US Secretary of State Hillary Clinton also took a hard line on Monday, declaring: “The burden of action falls on the Iranians to demonstrate their seriousness and we’re going to keep the sanctions in place and the pressure on Iran.”
The US Congress is preparing a new round of sanctions, targeting foreign banks that handle transactions for Iran’s national oil and tanker companies. Senate Majority Leader Harry Reid called for quick action, saying: “Each day that goes by without Iran feeling more of our censorship, I think it’s too bad for the world and helpful to Iran.”
The sanctions already in place—many of which have been imposed unilaterally by the US and its allies—have impacted heavily on the Iranian economy. The currency has plunged sharply against the US dollar since December, sending prices soaring. According to the Iranian media, basic items such as vegetable oil, milk and dairy products and detergent have jumped by as much as 20 percent.
The punitive measures amount to an economic war against Iran and its people. Djavad Salehi-Isfahani, an economist at Virginia Tech, told the New York Times last week that the European oil embargo and other sanctions due by July could endanger up to 50 percent of Iran’s oil exports and cut annual earnings by more than $30 billion. “It would be a huge shock to their fiscal and trade systems,” he said.
Israeli Deputy Defence Minister Danny Ayalon on Tuesday called on the US and Europe to immediately impose the sanctions due on July 1. Criticising the Istanbul talks, he said: “Nothing has changed. The danger is that the Iranians will continue to con the world.” On the same day, Israeli Deputy Prime Minister Moshe Ya’alon attacked the Obama administration, declaring: “We no longer believe in the Americans, and on the Iran issue, we are not in the same boat.”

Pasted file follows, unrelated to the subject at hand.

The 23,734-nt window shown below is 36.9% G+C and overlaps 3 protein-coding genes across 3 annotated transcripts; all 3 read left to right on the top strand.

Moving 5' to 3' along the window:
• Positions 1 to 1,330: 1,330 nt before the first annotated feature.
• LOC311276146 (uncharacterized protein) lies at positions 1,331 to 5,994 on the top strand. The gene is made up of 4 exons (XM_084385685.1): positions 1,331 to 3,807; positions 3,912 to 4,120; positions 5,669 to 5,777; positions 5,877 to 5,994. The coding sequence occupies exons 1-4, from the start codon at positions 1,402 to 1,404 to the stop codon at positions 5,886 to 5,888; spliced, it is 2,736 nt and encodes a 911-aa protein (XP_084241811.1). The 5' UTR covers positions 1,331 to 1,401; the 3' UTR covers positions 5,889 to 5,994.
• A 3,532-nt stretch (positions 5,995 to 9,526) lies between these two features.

Despite the sharpness of the public rhetoric, the differences between the US and Israel are purely tactical. While Israel is pressing for swift military action, the Obama administration appears, at this stage, reluctant to launch a war on Iran before the presidential elections in November. The latest round of talks is a convenient means for delaying an attack, even as the US military build-up continues and sanctions degrade the Iranian economy and its ability to retaliate.
At the same time, a relentless and cynical campaign is underway in the American and international press, vilifying Iran as a “rogue state” and “a threat to world peace,” while the US and Israel prepare to wage a criminal war of aggression. Iran has repeatedly denied that it intends to build nuclear weapons.
The Obama administration’s insistence that Iran take “confidence building” measures to prove it has no nuclear weapons program anywhere in its vast territory is a recipe for an endless series of demands to provide the pretext for war. Washington’s overriding aim is to fashion a regime in Tehran to strengthen US dominance in the energy-rich regions of the Middle East and Central Asia.